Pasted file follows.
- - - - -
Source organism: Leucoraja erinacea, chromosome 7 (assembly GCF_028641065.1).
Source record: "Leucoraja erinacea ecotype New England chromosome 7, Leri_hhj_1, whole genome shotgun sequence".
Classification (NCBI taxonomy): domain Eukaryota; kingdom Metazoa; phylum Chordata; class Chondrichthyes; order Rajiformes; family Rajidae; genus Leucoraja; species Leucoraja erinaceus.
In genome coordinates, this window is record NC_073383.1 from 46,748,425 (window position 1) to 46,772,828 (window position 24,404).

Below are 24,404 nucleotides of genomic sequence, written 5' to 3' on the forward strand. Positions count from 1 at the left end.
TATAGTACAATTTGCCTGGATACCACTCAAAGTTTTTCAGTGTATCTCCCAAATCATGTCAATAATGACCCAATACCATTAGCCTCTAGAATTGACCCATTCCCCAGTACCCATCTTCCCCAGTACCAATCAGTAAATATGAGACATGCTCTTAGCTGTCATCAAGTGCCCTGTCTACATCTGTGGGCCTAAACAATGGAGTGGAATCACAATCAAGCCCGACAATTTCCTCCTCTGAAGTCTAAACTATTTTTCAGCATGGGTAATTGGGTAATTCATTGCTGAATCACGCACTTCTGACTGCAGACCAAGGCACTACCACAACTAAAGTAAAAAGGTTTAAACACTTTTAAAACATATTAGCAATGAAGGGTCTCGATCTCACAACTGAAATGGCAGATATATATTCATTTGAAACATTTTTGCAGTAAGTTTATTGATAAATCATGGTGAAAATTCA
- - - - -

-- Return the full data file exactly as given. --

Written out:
Source organism: Leucoraja erinacea, chromosome 7 (assembly GCF_028641065.1).
Source record: "Leucoraja erinacea ecotype New England chromosome 7, Leri_hhj_1, whole genome shotgun sequence".
Classification (NCBI taxonomy): domain Eukaryota; kingdom Metazoa; phylum Chordata; class Chondrichthyes; order Rajiformes; family Rajidae; genus Leucoraja; species Leucoraja erinaceus.
In genome coordinates, this window is record NC_073383.1 from 46,748,425 (window position 1) to 46,772,828 (window position 24,404).

Below are 24,404 nucleotides of genomic sequence, written 5' to 3' on the forward strand. Positions count from 1 at the left end.
TATAGTACAATTTGCCTGGATACCACTCAAAGTTTTTCAGTGTATCTCCCAAATCATGTCAATAATGACCCAATACCATTAGCCTCTAGAATTGACCCATTCCCCAGTACCCATCTTCCCCAGTACCAATCAGTAAATATGAGACATGCTCTTAGCTGTCATCAAGTGCCCTGTCTACATCTGTGGGCCTAAACAATGGAGTGGAATCACAATCAAGCCCGACAATTTCCTCCTCTGAAGTCTAAACTATTTTTCAGCATGGGTAATTGGGTAATTCATTGCTGAATCACGCACTTCTGACTGCAGACCAAGGCACTACCACAACTAAAGTAAAAAGGTTTAAACACTTTTAAAACATATTAGCAATGAAGGGTCTCGATCTCACAACTGAAATGGCAGATATATATTCATTTGAAACATTTTTGCAGTAAGTTTATTGATAAATCATGGTGAAAATTCA